DUBLIN (Reuters) -Ireland's prime minister on Wednesday warned Britain of far-reaching implications for its relations with the European Union if it takes the "reckless" step of seeking to suspend parts of the Northern Irish protocol in its Brexit divorce deal.
Difficulties in sending some goods to British-run Northern Ireland have prompted London to repeatedly call for widespread changes to the protocol and threaten to trigger safeguard measures in the deal if the EU fails to agree to an overhaul.
Micheal Martin, speaking after meetings with EU and U.S. leaders at the COP26 Summit, described British actions in recent weeks as sabre-rattling and described current British/EU relations as "very challenging and very serious."
"It would be unwise, and it will be reckless to invoke Article 16 (safeguard measures) as a response to the proposals from the European Commission," Martin told parliament.
"I think if such an act was to be taken by the British government. I think it would have far reaching implications for the relationship between the United Kingdom and the European Union."
The European Commission last month offered Britain a package of measures it said could halve customs paperwork, cut checks on meat, dairy and other British food products by 80% and ensure the undisturbed flow of medicines.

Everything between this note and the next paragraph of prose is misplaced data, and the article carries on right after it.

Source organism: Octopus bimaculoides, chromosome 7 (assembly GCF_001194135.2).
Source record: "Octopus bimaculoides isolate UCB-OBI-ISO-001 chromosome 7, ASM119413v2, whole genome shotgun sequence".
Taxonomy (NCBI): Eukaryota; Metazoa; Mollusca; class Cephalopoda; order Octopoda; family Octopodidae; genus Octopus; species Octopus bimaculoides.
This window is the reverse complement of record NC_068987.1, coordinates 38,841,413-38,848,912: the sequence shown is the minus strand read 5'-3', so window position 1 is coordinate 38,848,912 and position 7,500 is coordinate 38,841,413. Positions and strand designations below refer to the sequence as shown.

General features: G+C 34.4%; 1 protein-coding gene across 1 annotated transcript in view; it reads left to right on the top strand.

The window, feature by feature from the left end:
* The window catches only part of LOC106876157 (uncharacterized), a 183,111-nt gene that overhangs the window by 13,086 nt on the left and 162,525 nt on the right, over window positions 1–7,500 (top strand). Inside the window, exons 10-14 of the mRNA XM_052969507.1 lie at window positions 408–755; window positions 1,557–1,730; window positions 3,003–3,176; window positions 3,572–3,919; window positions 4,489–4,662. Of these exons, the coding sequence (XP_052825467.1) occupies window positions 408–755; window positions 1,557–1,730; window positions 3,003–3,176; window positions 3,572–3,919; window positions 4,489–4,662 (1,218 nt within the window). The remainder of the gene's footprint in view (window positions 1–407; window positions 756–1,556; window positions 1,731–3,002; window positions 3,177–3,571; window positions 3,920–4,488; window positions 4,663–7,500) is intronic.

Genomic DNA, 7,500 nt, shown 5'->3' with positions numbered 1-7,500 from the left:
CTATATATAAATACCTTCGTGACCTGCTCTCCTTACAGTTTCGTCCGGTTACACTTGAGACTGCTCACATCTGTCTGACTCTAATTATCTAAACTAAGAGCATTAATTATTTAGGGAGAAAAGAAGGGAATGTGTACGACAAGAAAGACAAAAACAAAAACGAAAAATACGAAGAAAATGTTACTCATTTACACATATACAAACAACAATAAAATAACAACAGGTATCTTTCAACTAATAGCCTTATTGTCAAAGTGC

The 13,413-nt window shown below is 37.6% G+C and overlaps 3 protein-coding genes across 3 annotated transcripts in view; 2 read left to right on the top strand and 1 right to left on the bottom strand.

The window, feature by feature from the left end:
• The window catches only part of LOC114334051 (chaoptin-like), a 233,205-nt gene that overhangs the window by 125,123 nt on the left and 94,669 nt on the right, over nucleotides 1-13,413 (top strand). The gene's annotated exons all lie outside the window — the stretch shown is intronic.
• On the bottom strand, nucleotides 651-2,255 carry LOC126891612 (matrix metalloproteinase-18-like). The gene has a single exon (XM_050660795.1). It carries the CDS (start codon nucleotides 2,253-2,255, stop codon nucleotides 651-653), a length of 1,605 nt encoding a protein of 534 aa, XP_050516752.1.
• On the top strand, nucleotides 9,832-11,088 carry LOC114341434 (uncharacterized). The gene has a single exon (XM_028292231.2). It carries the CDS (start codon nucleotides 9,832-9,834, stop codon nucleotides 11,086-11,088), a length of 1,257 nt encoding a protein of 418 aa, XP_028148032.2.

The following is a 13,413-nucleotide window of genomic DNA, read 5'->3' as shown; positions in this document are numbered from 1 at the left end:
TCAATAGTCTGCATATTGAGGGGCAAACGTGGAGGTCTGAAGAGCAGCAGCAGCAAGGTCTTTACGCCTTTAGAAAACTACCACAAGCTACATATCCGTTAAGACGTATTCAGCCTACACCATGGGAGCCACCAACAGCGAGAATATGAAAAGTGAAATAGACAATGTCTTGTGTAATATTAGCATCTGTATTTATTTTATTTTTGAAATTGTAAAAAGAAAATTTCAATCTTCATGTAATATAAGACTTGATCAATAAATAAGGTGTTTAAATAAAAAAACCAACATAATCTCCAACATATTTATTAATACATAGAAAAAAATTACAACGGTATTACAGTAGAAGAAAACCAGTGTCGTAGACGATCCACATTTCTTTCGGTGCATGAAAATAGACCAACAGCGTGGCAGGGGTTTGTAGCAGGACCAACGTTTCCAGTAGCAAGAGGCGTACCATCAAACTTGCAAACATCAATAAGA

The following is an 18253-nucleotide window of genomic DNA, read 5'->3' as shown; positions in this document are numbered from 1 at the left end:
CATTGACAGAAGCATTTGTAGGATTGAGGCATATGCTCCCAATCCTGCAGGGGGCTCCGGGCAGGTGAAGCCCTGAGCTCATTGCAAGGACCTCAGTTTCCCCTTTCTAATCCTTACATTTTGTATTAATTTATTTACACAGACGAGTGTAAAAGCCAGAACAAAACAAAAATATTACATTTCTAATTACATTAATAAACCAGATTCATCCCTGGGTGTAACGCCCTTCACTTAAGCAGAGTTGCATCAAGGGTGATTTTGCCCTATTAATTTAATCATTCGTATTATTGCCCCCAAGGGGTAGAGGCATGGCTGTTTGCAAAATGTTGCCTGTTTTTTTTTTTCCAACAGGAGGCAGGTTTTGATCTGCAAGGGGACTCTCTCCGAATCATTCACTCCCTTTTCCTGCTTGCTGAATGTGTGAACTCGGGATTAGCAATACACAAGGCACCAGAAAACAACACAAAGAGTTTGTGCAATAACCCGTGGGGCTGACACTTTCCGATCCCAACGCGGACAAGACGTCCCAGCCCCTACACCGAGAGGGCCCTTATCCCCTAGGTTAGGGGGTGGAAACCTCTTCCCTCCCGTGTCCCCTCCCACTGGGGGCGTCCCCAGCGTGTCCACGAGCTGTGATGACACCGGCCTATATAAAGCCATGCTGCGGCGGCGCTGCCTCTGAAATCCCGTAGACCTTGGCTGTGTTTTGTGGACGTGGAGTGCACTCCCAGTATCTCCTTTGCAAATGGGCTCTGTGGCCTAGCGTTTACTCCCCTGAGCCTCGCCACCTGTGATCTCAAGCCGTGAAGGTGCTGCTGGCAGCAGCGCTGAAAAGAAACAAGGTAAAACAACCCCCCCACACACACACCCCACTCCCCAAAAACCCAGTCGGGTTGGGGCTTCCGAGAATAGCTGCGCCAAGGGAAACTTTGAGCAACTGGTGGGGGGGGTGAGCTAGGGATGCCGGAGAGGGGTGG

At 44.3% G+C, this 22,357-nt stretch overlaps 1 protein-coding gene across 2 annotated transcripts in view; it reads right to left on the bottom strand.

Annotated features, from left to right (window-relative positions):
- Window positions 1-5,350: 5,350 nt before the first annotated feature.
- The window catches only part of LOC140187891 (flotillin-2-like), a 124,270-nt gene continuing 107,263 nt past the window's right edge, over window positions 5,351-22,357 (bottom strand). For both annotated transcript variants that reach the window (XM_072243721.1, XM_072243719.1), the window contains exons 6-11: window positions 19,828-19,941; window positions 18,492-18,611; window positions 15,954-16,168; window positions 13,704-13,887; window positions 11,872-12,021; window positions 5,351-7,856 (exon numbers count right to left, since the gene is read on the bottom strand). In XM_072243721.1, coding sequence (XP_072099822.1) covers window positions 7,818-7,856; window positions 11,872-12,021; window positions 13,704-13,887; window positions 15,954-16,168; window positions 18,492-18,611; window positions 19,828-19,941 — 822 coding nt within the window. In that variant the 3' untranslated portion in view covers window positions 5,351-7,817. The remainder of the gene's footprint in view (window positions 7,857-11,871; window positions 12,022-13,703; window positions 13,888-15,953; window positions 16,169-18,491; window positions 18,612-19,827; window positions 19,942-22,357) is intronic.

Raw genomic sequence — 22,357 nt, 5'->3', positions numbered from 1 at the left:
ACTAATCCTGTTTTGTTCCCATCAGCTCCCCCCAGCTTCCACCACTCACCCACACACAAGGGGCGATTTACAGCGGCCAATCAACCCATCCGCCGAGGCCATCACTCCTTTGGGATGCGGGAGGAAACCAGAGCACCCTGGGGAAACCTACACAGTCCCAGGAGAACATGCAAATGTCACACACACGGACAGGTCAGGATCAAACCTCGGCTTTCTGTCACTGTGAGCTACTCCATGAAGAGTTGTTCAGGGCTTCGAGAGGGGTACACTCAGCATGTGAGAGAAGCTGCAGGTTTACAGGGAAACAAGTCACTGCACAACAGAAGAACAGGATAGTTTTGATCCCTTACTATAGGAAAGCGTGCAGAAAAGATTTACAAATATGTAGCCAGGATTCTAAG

London has said the proposals do not go far enough.
Martin, who said the conditions exist for agreement between the two sides, said U.S. President Joe Biden asked for a brief conversation at the climate summit. Biden, who is proud of his Irish heritage, has shown a keen interest in the protocol.
"He reiterated to me in the strongest possible terms, how the Good Friday Agreement matters very deeply to his administration as to President Biden himself and he said to me that he had made this unequivocally clear to the British government," Martin said, referring to a 1998 peace deal.
(Reporting by Conor Humphries and Padraic Halpin, Editing by Alexandra Hudson)